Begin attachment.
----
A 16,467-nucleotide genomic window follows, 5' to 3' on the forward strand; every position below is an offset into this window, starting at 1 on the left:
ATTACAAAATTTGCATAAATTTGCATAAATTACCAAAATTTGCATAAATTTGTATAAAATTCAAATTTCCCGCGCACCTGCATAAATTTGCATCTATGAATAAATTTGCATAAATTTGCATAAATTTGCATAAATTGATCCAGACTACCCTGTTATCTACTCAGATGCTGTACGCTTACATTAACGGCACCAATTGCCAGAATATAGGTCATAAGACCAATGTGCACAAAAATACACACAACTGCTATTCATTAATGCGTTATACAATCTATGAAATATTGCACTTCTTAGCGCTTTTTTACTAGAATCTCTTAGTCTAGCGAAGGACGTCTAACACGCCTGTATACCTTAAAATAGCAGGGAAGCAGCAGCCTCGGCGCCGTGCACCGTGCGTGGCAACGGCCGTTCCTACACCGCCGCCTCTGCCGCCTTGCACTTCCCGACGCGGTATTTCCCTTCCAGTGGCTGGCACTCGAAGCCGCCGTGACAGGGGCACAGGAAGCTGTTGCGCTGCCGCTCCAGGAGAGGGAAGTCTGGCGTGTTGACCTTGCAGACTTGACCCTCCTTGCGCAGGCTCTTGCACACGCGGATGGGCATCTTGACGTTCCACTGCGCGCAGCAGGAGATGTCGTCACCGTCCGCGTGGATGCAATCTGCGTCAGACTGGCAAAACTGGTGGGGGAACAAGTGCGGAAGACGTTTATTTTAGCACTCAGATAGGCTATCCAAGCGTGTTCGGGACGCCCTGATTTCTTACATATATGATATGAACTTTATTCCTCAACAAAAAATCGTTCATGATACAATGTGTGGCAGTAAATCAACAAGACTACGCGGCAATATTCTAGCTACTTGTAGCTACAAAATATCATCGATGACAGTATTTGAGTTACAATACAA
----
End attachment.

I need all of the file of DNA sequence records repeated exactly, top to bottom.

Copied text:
A 16,467-nucleotide genomic window follows, 5' to 3' on the forward strand; every position below is an offset into this window, starting at 1 on the left:
ATTACAAAATTTGCATAAATTTGCATAAATTACCAAAATTTGCATAAATTTGTATAAAATTCAAATTTCCCGCGCACCTGCATAAATTTGCATCTATGAATAAATTTGCATAAATTTGCATAAATTTGCATAAATTGATCCAGACTACCCTGTTATCTACTCAGATGCTGTACGCTTACATTAACGGCACCAATTGCCAGAATATAGGTCATAAGACCAATGTGCACAAAAATACACACAACTGCTATTCATTAATGCGTTATACAATCTATGAAATATTGCACTTCTTAGCGCTTTTTTACTAGAATCTCTTAGTCTAGCGAAGGACGTCTAACACGCCTGTATACCTTAAAATAGCAGGGAAGCAGCAGCCTCGGCGCCGTGCACCGTGCGTGGCAACGGCCGTTCCTACACCGCCGCCTCTGCCGCCTTGCACTTCCCGACGCGGTATTTCCCTTCCAGTGGCTGGCACTCGAAGCCGCCGTGACAGGGGCACAGGAAGCTGTTGCGCTGCCGCTCCAGGAGAGGGAAGTCTGGCGTGTTGACCTTGCAGACTTGACCCTCCTTGCGCAGGCTCTTGCACACGCGGATGGGCATCTTGACGTTCCACTGCGCGCAGCAGGAGATGTCGTCACCGTCCGCGTGGATGCAATCTGCGTCAGACTGGCAAAACTGGTGGGGGAACAAGTGCGGAAGACGTTTATTTTAGCACTCAGATAGGCTATCCAAGCGTGTTCGGGACGCCCTGATTTCTTACATATATGATATGAACTTTATTCCTCAACAAAAAATCGTTCATGATACAATGTGTGGCAGTAAATCAACAAGACTACGCGGCAATATTCTAGCTACTTGTAGCTACAAAATATCATCGATGACAGTATTTGAGTTACAATACAA